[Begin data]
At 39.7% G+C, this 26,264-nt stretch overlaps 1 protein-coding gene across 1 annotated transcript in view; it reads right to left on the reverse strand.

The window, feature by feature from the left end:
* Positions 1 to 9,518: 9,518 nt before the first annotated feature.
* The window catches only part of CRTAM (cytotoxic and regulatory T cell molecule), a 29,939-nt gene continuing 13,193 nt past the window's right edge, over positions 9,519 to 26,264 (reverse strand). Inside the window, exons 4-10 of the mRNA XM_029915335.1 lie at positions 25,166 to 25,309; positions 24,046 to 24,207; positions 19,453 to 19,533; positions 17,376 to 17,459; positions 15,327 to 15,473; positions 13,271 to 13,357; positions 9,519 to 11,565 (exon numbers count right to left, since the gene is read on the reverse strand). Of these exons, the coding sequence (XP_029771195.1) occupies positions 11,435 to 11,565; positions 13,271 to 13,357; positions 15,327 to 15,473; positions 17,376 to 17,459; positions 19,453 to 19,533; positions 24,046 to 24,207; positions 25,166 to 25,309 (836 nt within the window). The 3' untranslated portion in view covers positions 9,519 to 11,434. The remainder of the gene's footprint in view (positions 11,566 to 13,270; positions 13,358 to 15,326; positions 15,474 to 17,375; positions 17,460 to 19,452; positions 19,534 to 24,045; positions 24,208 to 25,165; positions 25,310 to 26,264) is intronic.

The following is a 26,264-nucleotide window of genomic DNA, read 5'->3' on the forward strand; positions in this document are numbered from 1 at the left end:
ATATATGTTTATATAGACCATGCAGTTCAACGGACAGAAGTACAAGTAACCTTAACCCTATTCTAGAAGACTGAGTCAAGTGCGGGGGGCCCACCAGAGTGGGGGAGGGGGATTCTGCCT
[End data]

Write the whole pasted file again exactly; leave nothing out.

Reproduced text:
At 39.7% G+C, this 26,264-nt stretch overlaps 1 protein-coding gene across 1 annotated transcript in view; it reads right to left on the reverse strand.

The window, feature by feature from the left end:
* Positions 1 to 9,518: 9,518 nt before the first annotated feature.
* The window catches only part of CRTAM (cytotoxic and regulatory T cell molecule), a 29,939-nt gene continuing 13,193 nt past the window's right edge, over positions 9,519 to 26,264 (reverse strand). Inside the window, exons 4-10 of the mRNA XM_029915335.1 lie at positions 25,166 to 25,309; positions 24,046 to 24,207; positions 19,453 to 19,533; positions 17,376 to 17,459; positions 15,327 to 15,473; positions 13,271 to 13,357; positions 9,519 to 11,565 (exon numbers count right to left, since the gene is read on the reverse strand). Of these exons, the coding sequence (XP_029771195.1) occupies positions 11,435 to 11,565; positions 13,271 to 13,357; positions 15,327 to 15,473; positions 17,376 to 17,459; positions 19,453 to 19,533; positions 24,046 to 24,207; positions 25,166 to 25,309 (836 nt within the window). The 3' untranslated portion in view covers positions 9,519 to 11,434. The remainder of the gene's footprint in view (positions 11,566 to 13,270; positions 13,358 to 15,326; positions 15,474 to 17,375; positions 17,460 to 19,452; positions 19,534 to 24,045; positions 24,208 to 25,165; positions 25,310 to 26,264) is intronic.

The following is a 26,264-nucleotide window of genomic DNA, read 5'->3' on the forward strand; positions in this document are numbered from 1 at the left end:
ATATATGTTTATATAGACCATGCAGTTCAACGGACAGAAGTACAAGTAACCTTAACCCTATTCTAGAAGACTGAGTCAAGTGCGGGGGGCCCACCAGAGTGGGGGAGGGGGATTCTGCCT